What action should your organization take?

Right now. It may be difficult to promote this gift option for the remaining days in 2015 and many donors may have already taken their taxable mandatory withdrawals for the year. Focus on the simple things. Update your website with information about the charitable IRA rollover and send an email. If you can easily sort the email list by age then go ahead and focus upon those in the right age range for this gift option. If that is too time consuming on short notice, then send the email to a larger audience, but make it clear that your intent is for those who are too young to help you get the word out to those in their circle of family and friends who are the right age.

For 2016 and beyond. Add this gift option to your marketing plans going forward. Be sure to include it in both your annual giving materials and your gift planning materials.

Also, be sure to track in your system (or a separate list if necessary) anyone who makes a gift to your organization through a charitable IRA rollover. What have these donors communicated to you by making this gift?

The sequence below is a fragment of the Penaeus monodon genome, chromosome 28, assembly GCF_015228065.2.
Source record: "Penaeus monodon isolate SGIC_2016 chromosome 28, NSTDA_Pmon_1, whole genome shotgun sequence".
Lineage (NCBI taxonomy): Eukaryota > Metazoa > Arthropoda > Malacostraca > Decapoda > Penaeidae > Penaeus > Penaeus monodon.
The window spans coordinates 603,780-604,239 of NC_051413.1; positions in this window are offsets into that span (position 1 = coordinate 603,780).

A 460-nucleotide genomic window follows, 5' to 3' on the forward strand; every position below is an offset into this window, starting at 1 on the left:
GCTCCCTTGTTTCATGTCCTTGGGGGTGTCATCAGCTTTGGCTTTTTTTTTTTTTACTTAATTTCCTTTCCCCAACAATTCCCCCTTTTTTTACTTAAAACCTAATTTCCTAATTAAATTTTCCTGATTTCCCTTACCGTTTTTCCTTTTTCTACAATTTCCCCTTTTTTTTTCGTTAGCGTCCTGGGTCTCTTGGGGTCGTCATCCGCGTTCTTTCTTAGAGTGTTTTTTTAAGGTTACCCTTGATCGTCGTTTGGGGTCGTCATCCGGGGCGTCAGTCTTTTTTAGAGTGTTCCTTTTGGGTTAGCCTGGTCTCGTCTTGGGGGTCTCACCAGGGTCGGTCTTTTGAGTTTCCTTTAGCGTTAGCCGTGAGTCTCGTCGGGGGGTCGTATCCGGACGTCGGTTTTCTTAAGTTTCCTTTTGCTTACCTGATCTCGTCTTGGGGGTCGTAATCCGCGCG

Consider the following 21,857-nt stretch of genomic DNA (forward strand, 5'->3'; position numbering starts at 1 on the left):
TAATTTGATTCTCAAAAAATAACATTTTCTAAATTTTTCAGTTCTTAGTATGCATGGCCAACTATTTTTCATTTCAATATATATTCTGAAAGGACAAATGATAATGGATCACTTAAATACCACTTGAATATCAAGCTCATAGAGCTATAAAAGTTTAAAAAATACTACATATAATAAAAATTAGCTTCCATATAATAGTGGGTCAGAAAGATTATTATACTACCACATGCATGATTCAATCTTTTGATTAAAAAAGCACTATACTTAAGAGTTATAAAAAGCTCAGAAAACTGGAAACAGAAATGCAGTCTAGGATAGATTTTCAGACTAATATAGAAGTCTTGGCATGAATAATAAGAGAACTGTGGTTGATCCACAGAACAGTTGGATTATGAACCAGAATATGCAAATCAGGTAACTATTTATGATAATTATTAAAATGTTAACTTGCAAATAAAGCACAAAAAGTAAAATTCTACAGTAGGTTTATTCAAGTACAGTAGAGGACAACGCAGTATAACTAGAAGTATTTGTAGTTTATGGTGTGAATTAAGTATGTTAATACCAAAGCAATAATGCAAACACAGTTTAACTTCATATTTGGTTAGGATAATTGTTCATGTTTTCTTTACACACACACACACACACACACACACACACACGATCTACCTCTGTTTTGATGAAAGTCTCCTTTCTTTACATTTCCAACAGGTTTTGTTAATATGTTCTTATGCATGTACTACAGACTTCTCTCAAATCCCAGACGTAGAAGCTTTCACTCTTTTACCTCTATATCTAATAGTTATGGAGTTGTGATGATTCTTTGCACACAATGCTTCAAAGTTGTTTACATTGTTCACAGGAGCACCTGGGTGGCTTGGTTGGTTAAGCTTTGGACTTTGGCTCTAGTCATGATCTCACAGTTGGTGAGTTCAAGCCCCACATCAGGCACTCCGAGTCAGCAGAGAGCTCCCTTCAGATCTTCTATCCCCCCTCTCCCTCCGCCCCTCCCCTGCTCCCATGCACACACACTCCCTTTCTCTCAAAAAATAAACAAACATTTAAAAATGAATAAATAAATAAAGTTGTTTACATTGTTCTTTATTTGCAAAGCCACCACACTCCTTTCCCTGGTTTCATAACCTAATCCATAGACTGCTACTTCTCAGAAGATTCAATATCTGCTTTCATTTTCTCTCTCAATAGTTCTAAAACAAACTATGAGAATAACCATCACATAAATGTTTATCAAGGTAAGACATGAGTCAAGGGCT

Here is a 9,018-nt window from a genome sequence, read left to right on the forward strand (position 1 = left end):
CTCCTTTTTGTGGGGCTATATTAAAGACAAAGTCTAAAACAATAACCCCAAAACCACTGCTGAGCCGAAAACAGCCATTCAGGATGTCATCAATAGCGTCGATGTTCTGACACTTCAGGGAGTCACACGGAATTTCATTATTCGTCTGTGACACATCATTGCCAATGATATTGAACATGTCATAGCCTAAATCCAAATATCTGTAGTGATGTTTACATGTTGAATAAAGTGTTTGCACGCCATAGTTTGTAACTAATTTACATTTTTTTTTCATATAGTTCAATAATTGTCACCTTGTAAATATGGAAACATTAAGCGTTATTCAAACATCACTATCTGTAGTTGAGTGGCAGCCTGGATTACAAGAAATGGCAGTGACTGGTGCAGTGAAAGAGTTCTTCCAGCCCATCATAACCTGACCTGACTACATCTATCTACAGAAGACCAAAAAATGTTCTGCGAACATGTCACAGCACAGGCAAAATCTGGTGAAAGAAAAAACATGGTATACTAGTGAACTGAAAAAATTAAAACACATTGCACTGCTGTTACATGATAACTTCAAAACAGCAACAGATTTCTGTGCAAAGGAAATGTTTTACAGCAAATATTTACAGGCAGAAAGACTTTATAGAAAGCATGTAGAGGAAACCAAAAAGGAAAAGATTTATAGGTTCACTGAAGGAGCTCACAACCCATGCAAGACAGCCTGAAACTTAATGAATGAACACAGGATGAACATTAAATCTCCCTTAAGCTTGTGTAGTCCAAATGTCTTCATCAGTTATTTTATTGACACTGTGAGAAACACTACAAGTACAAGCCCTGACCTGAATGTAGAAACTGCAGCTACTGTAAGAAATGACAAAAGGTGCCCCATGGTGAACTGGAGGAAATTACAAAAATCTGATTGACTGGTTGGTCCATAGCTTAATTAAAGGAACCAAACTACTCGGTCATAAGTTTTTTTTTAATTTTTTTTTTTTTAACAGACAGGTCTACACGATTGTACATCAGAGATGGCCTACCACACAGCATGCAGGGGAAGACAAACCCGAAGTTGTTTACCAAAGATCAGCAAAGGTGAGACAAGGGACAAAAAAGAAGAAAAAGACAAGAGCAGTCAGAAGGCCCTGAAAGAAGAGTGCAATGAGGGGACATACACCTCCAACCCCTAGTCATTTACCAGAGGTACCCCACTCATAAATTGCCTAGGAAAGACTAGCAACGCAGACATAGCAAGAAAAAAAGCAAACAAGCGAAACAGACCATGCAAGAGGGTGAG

1. They have an IRA but they don’t really need all of the spendable income from it in retirement. That is the primary reason for having an IRA and they don’t need it.
  2. Out of the universe of charitable organizations available to them, they have chosen you to receive this gift.
  1. They are 70 ½ or older.

Let’s face it, these are excellent planned giving prospects. An IRA account is a great way to save for retirement and defer taxes. It is not a great way to transfer assets to kids or grandkids upon death.. Through careful and considerate personal cultivation of these relationships, you may find that a number of these donors will decide to also name your organization as a charitable beneficiary of the IRA upon death. This is another way to support their favorite causes while saving income taxes at death.